Yes, my dream home will have a lovely library I intend to fill with books my children will groan about when I die.

Until then, I will continue to support writers and publishers not because I am altruistic, but because I am selfish and love books.

Jane Smith said...

Snowbooks is one of the UK's leading independent publishers and Emma Barnes, one of its co-founders, has a background in retail (I think in FMCG). She's blogged a couple of times about the problem with returns, and she came up with a few very interesting solutions: you can find her posts in the links below.

Meanwhile, I'm still pondering Anon's comment... amazing.



jnantz said...

I think the percentage cap is a great idea, moonie. The brick-and-mortars have got to realize that they are a dying breed at this point anyway, so sooner or later (my money's on later, those stubborn bastages!) they will have to make a compromise, and I'd say that sounds like a good start.

Heidi the Hick said...

Much smarter people than me have commented, and I'll get time to read all the smartness later, but I have to say something.

While online shopping is incredibly convenient, I will always love the experience of THE BOOKSTORE. I can wander around, pick up each book, page through it, decide if I'm willing to spend my hard-earned on it.

Especially in my favourite store, a small town independent run by a young woman who wears horn rimmed specs and lights up when she sees me, cuz she knows what I like to read, and has a few ideas picked out for me. We have discussions about books.

I won't get that online!

sex scenes at starbucks said...

Lower print runs could work. I think higher prices could be a problem. The day a paperback goes over the price of a movie is a dark day. (So far they're close, but not quite there yet--at least here in CO.)

When I worked in the design industry, we were charged restocking fees. I think it's high time the book industry introduced restocking fees on every single book they ship. 25% ought to do it. Put everyone in the position of thinking very carefully on how to market better. Also, retailers: get all those huge Famous Author book stands out of the way (the books I already knew about anyway) so I can find the midlist. And while you're at it, group like books according to specific genre (other than: Literary, Sci Fi/Fantasy, Horror/Thriller/Mystery, etc.)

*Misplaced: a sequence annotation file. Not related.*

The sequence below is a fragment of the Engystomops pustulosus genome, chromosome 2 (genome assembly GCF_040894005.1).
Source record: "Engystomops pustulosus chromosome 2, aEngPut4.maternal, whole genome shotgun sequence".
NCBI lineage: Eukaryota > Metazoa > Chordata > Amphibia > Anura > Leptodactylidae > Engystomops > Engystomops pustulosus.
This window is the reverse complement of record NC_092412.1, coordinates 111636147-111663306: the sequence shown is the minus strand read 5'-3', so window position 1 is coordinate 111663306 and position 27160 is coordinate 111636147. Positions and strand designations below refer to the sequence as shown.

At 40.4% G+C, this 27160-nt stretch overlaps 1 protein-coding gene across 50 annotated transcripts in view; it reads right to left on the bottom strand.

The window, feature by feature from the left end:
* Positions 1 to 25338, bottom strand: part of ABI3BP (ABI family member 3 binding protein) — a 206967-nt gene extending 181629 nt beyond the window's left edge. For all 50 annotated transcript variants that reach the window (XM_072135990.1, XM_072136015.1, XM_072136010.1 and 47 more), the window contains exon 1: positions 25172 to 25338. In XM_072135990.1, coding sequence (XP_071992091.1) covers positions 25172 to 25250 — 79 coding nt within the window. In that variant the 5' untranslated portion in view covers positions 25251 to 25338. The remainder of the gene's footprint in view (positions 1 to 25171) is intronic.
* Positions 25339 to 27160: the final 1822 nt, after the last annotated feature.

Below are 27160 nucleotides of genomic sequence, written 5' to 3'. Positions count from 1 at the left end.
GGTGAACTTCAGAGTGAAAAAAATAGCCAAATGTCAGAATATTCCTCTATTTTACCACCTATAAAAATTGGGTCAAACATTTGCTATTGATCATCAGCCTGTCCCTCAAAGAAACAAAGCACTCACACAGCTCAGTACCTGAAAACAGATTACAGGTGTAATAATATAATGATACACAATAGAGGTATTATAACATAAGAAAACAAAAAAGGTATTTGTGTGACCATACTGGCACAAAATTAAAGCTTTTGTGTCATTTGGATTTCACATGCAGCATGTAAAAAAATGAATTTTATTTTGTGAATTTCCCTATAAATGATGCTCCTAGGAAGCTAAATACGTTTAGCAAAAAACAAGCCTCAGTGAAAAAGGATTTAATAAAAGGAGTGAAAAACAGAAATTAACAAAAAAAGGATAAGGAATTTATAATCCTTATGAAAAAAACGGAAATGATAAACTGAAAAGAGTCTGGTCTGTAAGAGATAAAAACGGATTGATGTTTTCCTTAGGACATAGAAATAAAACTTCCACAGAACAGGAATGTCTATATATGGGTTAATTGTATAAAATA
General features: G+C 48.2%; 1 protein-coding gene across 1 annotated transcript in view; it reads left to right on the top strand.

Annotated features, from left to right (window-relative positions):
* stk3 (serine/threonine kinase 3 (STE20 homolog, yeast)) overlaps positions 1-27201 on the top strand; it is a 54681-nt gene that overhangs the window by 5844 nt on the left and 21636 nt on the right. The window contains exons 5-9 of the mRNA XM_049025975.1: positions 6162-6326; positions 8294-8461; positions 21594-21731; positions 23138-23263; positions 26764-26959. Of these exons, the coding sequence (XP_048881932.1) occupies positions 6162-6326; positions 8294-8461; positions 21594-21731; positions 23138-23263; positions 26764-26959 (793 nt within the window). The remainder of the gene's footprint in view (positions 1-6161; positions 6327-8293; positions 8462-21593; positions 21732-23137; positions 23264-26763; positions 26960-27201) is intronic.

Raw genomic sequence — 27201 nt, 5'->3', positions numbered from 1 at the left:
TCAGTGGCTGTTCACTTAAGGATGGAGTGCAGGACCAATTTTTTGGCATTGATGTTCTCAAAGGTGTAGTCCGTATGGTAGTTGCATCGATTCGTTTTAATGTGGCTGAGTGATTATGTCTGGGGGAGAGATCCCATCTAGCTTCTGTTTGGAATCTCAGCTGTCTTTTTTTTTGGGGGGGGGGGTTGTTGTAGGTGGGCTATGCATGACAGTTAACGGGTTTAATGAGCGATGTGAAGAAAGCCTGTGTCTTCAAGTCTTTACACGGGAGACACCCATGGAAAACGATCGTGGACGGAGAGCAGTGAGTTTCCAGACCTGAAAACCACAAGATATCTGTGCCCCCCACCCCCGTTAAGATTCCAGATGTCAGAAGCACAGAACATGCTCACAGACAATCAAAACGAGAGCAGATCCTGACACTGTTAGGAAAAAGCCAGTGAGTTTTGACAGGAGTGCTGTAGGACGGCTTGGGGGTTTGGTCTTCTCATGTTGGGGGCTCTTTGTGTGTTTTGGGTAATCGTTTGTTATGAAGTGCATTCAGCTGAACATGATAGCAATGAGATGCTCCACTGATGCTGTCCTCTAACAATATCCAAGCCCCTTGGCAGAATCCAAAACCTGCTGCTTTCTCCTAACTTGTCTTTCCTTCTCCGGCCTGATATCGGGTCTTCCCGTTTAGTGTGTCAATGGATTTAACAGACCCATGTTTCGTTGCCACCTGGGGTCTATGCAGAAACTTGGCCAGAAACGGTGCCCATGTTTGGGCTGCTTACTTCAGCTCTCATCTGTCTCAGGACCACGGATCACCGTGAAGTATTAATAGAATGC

BuffySquirrel said...

Oh, I don't know. I think we can apply anon's argument to lots of other industries.

Music. There's already tons of that. Just look at YouTube.
Internet sites--millions of those. Far more than one person can ever visit, so what need for more?
Cars. Looking at the state of our roads tells me the market must be pretty near to saturated.

Heck, all we really need are clothes and food.

(*looks at today's pile o'books: 7*)

Cynthia Shannon said...

Kat and Moonrat, you're both right; I forgot how overhead and advances are actually the biggest expenses for publishers.

PPB would go up if smaller print runs are done, but if the returns system would be eliminated (which ironically was installed during the Great Depression as an incentive for book sellers to buy books), then book sellers wouldn't order as many and publishers needn't print as many AND THERE you would have your environmental argument too, since what do you think happens to all those returned or hurt books? They get smushed and thrown in the garbage (really. I've seen it and it is the saddest thing ever).

Books are a great investment. Books get handed down and have sentimental value and make great gifts and heck, they're just friggin' cool.

mmmmm, I'm going to read through the rest of these posts now. Just had to throw my two cents in there before I got distracted...

This conversation is so

M said...

I don't know about your raising prices suggestion, though. If anything I think current high prices discourage the casual readers that publishing needs to supplement its base of die-hards. $18 for a paperback? Here is my response: http://myyouthfulexuberance.blogspot.com/2008/11/terrible-confession.html